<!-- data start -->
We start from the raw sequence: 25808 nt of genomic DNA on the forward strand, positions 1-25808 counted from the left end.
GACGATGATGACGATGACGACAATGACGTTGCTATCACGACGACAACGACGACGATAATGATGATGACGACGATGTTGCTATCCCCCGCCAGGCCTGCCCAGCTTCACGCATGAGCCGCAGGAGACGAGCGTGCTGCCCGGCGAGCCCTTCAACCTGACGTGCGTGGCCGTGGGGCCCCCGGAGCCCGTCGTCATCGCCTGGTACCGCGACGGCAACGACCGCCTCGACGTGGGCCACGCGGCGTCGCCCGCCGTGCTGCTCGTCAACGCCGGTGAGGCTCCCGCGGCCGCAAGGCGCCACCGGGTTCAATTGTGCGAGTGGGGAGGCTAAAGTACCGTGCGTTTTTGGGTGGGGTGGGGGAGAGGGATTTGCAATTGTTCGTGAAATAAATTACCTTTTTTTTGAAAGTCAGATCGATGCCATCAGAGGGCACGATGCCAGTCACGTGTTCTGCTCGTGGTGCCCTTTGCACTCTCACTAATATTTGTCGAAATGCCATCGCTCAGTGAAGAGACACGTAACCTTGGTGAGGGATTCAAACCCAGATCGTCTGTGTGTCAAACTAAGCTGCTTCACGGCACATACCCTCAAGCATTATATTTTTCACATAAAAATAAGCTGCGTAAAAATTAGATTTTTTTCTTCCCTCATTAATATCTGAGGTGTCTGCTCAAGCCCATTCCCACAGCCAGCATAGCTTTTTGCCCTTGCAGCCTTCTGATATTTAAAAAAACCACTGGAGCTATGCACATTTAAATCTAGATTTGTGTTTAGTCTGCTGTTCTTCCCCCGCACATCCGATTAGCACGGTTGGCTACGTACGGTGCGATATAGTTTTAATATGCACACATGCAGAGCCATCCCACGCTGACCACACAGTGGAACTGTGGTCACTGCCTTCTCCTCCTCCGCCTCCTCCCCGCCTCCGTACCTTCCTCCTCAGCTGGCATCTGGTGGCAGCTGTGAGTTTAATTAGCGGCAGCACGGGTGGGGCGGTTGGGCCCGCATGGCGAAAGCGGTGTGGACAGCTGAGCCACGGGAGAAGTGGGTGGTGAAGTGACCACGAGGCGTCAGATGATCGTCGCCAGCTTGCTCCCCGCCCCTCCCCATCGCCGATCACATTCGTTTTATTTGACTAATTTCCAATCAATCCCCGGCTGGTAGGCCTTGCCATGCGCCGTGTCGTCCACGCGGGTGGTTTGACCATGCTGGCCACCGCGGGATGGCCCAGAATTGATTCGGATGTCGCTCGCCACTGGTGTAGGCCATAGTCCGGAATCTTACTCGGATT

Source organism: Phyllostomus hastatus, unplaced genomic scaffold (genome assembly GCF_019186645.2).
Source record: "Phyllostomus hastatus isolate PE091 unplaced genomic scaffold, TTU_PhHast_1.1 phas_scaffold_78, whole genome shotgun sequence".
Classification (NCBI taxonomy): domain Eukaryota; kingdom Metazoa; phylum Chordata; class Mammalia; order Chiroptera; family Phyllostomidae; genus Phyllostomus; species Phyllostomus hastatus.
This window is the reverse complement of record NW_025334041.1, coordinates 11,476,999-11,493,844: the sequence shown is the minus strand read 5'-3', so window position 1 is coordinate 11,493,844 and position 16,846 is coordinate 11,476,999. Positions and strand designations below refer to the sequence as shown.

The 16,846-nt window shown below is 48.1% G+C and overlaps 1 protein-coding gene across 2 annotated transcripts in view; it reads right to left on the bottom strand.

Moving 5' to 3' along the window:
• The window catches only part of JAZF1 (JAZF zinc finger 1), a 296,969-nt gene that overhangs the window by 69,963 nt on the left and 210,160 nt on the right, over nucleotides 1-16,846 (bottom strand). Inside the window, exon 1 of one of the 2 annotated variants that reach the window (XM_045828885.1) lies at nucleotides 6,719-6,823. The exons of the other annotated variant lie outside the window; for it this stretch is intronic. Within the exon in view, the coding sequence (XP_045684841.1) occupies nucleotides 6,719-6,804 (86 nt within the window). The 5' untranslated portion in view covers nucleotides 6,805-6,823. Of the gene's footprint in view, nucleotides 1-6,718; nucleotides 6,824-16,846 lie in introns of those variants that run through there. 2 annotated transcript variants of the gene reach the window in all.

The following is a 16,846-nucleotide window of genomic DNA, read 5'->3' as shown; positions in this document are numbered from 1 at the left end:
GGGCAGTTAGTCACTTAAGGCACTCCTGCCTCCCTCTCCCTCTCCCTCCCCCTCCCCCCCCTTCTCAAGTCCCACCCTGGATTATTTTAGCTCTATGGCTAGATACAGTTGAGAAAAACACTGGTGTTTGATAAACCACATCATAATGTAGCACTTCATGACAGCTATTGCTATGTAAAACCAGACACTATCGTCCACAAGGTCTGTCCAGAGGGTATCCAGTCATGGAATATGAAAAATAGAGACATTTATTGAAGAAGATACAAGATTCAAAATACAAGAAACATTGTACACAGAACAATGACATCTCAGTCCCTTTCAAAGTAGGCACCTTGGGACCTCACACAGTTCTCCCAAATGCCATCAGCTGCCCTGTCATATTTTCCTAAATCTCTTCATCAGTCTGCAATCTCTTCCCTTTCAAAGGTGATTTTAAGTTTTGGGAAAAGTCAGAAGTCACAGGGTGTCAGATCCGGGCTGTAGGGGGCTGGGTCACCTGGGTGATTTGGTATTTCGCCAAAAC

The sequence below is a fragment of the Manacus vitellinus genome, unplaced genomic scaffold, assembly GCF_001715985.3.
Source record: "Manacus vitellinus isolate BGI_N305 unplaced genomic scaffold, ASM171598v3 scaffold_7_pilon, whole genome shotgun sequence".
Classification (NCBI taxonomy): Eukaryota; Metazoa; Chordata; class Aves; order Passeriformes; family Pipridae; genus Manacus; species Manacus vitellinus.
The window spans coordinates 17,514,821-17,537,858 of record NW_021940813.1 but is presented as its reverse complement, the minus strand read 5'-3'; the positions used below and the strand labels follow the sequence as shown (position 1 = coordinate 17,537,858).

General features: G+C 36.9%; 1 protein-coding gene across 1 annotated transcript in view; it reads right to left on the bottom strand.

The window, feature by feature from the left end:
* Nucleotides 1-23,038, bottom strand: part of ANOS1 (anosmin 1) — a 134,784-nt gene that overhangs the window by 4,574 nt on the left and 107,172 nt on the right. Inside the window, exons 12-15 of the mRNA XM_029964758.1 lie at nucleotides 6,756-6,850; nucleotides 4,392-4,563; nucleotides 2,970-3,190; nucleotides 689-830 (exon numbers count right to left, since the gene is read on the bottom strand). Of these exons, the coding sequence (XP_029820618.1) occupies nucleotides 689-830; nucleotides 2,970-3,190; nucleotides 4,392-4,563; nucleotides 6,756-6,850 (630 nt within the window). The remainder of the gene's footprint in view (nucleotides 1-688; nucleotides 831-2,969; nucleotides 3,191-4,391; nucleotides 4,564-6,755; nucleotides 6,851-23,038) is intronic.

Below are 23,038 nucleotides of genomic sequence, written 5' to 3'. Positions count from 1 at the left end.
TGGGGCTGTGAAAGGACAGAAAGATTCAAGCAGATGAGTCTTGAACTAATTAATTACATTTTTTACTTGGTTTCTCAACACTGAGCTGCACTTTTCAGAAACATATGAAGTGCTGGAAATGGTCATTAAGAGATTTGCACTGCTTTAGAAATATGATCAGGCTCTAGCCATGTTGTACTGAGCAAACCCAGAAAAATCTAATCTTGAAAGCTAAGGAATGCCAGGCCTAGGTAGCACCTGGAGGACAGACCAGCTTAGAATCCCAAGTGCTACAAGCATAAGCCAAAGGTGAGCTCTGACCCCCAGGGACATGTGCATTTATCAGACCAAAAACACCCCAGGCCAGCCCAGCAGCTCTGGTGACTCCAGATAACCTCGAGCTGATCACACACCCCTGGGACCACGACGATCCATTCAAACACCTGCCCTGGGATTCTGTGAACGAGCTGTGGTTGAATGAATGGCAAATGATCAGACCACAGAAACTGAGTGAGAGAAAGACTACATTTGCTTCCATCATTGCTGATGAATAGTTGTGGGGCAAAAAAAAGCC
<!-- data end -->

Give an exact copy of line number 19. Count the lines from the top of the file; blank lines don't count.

Below are 23,038 nucleotides of genomic sequence, written 5' to 3'. Positions count from 1 at the left end.